[fpc-devel] Re: [fpc-l] type discussion

Hans-Peter Diettrich DrDiettrich at compuserve.de
Thu Jun 2 16:53:12 CEST 2005

Jamie McCracken wrote:

> > For me I prefere clarity above less typing (besides if you want to write
> > realy short code, you sould use APL)
> >
> I totally agree with you in this case - we dont want or need cryptic c
> stlye syntax in any version of Pascal.


> However, in general Pascal has poor developer productivity when compared
> to modern languages like python and C#. Ironically python is perhaps the
> most popular language on Linux and most of its syntax is derived from
> object pascal whereas pascal on linux is virtually non-existant. Of
> course Python is piss poor in both performance and memory usage but it
> does point the way to a revitalised pascal. Adopting less verbose but
> still clean and clear syntax ala python is IMHO the way to make Pascal
> great again.

IMO Python is preferred for its portability. Consider the efforts
required to distribute a C project, with autobloat, configure and all
that crap. Python in contrast is the modern BASIC, that made programming
easy, at the cost of execution speed. And, like BASIC, Python IMO is not
such a general (unlimited) programming language as are C or Pascals.

> Consider the developer unfirendly nature of pascal/Delphi atm:
> 1) Forward declarations - they sux! Why should the developers have the
> burden of making the code totally sequential declaration wise. All other
> modern compilers dont need this. Sure your code might take a bit longer
> to compile but thats peanuts compare to the time saved in extra typing
> and reordering your code

I agree that forward declarations and circular unit references suck. If
it's only compilation time, according improvements are welcome. But I
suspect that the introdution into the compiler would exceed the current
manpower :-(

> 3) loads of small and pointless additional syntax like EG for creating
> an object you should just be able to say:
> myobject.create;
> and not
> myobject := Tobject.create;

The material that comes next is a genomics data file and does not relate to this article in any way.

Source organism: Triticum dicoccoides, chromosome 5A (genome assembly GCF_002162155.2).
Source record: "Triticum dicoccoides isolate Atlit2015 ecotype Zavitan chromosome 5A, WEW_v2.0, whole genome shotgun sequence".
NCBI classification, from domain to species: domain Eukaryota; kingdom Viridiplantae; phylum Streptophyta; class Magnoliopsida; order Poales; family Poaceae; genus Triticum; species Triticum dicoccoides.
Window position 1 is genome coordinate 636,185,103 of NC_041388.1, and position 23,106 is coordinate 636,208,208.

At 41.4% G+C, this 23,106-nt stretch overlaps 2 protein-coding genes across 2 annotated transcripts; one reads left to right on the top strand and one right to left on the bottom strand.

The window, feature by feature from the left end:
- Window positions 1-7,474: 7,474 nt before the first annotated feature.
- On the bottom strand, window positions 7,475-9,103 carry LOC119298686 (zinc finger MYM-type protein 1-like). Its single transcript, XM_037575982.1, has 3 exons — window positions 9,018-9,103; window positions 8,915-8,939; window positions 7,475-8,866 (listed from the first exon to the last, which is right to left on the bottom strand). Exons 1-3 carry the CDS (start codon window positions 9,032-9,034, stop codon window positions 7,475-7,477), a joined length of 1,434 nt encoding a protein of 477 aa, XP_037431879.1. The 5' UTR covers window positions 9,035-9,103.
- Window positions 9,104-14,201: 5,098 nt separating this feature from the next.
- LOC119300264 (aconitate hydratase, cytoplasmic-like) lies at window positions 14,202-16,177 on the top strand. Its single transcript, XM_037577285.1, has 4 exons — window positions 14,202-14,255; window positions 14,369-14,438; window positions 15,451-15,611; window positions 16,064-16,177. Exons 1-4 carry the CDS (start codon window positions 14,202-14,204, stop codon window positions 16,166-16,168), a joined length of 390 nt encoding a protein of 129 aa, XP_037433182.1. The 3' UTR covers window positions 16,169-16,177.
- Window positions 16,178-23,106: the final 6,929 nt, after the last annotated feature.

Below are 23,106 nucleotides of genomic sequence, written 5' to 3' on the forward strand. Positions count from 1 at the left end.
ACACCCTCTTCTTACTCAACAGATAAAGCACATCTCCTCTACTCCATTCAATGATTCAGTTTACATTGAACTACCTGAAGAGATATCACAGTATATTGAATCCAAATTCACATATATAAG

That conflicts with e.g. someproc(someclass.create);
It also is useless with polymorphism, where the type of the variable can
differ from the type of the created object.

> also Begin..End blocks should IMO be replaced with python's indenting.

No, please :-(

A single run through an inappropriate editor could irrecoverably damage
the indentation!

I for my part would prefer a cleaner syntax, closer to Modula or Oberon,
with statement_list vs. statement_sequence. The "end"s etc. can be
inserted by an appropriate editor, if somebody wants less typing...

> Yeah I know this sounds like a hybrid pascal/python but I believe thats
> the way to go - marry Delphi's speed and component framework with less
> verbose python style syntax and you will have the best RAD language ever
> written.

I like RAD, but only when paired with the reliability and (type...)
safety of Pascal. RAD never should mean: type fast, debug forever - or -
press run and cross your fingers :-(

Or, as Vinzent pointed out:
>> However, in general Pascal has poor developer productivity when
>> compared to modern languages like python and C#.

> In terms of _written_ or in terms of _working_ lines of code? :->

The careful design of a programming language is not a simple task. What
looks nice to the user, may look very different to the compiler writer.
It also should be noted that the amount of *helpful* compiler error
messages heavily depends on the language design.

Unfortunately there exist multiple Pascal compilers, each with different
extensions to the original language, reducing the portability of source
code. With regards to Python you only can hope that there will never
come a
second Python system, and that the development of the language and
libraries will be continued, once the current implementors leave the


More information about the fpc-devel mailing list